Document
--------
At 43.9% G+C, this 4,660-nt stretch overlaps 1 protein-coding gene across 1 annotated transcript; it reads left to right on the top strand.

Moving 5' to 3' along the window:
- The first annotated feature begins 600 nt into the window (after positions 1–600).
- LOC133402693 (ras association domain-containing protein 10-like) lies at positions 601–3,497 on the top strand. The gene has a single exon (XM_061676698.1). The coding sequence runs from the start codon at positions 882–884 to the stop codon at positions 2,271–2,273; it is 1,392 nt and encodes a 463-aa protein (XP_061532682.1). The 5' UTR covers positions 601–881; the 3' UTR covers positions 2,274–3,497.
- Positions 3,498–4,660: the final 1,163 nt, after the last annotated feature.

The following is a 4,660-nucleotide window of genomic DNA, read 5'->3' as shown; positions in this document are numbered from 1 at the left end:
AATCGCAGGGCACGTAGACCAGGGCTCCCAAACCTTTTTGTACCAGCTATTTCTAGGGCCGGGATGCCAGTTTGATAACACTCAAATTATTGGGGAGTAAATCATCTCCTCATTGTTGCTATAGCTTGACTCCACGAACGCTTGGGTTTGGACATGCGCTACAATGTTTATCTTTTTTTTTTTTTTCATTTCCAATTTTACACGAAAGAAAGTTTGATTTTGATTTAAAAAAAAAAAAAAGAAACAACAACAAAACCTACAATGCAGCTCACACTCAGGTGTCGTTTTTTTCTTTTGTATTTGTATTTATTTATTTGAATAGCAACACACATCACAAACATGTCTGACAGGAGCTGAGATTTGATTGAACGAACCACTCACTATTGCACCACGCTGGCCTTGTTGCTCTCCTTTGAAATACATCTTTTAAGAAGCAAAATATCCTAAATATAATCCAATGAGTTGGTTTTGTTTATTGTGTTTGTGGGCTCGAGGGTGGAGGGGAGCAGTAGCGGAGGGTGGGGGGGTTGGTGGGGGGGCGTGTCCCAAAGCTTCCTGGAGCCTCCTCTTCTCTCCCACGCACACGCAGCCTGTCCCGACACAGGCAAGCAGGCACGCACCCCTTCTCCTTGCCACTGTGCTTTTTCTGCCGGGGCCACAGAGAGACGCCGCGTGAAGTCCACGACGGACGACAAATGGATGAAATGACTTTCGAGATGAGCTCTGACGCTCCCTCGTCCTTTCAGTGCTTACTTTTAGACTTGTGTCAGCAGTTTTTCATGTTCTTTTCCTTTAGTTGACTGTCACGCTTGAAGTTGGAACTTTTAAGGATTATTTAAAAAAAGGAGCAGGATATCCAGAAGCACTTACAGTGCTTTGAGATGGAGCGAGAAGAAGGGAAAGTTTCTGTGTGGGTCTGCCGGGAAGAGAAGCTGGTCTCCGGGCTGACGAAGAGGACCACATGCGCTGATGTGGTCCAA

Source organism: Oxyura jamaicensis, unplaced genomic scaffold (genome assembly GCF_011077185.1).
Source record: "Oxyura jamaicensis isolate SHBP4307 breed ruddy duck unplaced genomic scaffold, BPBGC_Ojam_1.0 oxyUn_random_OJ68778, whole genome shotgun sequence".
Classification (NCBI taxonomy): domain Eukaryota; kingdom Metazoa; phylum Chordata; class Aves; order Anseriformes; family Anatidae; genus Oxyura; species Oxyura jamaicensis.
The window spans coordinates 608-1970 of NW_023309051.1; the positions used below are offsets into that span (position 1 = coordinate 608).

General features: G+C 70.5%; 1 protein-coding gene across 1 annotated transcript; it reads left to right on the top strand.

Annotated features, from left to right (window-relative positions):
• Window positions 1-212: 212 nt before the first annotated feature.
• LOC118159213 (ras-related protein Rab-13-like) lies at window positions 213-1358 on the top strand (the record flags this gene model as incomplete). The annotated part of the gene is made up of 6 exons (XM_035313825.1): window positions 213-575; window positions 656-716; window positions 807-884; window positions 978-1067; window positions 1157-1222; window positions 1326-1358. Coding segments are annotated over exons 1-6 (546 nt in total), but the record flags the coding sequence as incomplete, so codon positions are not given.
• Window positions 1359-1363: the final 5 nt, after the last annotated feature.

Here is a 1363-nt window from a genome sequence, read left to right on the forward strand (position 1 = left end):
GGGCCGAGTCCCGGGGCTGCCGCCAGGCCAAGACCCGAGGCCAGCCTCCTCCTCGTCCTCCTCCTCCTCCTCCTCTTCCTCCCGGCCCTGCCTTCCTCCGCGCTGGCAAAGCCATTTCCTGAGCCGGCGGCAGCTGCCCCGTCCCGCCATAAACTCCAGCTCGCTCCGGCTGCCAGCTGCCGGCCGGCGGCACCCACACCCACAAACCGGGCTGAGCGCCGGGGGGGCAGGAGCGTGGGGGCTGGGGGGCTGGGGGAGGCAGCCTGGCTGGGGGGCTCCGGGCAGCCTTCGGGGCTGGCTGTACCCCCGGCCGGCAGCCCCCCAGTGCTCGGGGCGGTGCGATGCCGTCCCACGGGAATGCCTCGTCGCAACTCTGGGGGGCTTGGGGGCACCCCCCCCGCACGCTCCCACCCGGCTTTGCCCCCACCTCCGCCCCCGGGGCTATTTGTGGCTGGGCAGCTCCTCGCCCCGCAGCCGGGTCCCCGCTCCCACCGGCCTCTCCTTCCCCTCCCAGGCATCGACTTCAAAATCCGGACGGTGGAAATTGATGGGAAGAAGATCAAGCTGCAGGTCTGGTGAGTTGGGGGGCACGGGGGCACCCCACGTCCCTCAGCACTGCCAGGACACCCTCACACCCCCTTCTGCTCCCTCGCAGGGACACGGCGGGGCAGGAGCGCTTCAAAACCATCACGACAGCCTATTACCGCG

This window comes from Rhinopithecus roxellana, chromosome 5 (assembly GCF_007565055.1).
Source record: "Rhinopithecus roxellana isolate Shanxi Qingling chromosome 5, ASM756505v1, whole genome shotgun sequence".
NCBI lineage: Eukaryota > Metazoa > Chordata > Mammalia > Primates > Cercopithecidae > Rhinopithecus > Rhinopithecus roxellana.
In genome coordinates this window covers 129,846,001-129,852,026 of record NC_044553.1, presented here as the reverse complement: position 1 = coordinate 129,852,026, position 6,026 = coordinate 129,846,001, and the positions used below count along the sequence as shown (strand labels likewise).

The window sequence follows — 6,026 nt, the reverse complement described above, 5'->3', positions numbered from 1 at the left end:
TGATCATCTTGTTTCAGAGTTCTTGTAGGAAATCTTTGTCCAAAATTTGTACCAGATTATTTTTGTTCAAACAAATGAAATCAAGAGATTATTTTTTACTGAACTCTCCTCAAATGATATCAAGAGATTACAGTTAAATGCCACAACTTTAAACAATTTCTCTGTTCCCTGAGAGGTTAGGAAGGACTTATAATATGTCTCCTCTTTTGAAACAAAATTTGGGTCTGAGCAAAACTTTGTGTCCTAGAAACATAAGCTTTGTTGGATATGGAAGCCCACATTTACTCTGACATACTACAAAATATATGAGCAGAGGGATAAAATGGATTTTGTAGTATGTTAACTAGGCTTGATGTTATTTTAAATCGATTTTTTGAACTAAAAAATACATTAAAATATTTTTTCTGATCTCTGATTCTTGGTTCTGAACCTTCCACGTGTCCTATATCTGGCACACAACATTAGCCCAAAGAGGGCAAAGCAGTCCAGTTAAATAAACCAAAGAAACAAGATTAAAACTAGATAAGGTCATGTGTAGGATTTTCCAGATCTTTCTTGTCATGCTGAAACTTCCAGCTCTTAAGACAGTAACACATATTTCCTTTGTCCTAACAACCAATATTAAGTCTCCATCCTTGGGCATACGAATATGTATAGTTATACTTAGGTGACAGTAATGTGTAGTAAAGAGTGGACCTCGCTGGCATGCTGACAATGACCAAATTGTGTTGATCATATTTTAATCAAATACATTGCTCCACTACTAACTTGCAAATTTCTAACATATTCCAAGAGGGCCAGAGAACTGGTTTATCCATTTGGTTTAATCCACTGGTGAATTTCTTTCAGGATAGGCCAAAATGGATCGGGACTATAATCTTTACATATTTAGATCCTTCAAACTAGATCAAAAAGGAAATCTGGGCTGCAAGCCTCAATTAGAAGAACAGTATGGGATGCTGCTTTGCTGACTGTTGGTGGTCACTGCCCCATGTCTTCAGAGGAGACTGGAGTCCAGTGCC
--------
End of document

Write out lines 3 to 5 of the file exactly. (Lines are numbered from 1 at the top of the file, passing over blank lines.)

- The first annotated feature begins 600 nt into the window (after positions 1–600).
- LOC133402693 (ras association domain-containing protein 10-like) lies at positions 601–3,497 on the top strand. The gene has a single exon (XM_061676698.1). The coding sequence runs from the start codon at positions 882–884 to the stop codon at positions 2,271–2,273; it is 1,392 nt and encodes a 463-aa protein (XP_061532682.1). The 5' UTR covers positions 601–881; the 3' UTR covers positions 2,274–3,497.
- Positions 3,498–4,660: the final 1,163 nt, after the last annotated feature.